The general style doesn’t venture into experimental hybrid or innovative approaches, but aims at enriching and developing from the vintage formative roots, and at exploring less familiar material from the era. Ex-Barber clarinettist David Hornblower’s playing is nimble, incisive and assured, with hints of Fazola and Noone. His rapport with Oliver is evident and their inventive breaks and exchanges, notably in The Pearls, The Crave and The Camel Walk are impressive. Tom Wheatley and Dave Kelbie (the record producer) provide an attentive and supple platform for the animated interplay of clarinet and piano. Kelbie contributed significantly to the excellent Django À La Creole recordings led by Evan Christopher (who wrote the sleeve notes for this release). His guitar could surely have been used to advantage here, but is confined entirely to quiet integrated backing and support. This is a fine album from a very promising group, and attractively packaged – as CD or vinyl.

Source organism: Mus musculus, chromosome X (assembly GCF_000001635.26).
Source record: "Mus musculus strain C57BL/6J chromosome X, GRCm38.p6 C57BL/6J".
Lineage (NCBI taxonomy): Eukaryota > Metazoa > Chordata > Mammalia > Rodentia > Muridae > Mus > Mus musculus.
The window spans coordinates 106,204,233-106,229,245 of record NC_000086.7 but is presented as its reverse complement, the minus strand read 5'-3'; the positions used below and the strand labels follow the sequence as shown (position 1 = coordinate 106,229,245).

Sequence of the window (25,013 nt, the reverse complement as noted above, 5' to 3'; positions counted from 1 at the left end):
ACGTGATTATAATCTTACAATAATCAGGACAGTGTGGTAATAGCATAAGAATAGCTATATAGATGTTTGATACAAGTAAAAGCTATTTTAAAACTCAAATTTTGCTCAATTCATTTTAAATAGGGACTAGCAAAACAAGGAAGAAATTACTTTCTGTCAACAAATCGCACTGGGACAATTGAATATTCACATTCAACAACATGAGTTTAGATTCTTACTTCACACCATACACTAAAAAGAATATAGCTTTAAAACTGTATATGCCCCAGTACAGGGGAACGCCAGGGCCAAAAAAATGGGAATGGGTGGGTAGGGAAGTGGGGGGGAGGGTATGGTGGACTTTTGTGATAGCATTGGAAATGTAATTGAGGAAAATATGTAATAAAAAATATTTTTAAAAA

HUGH RAINEY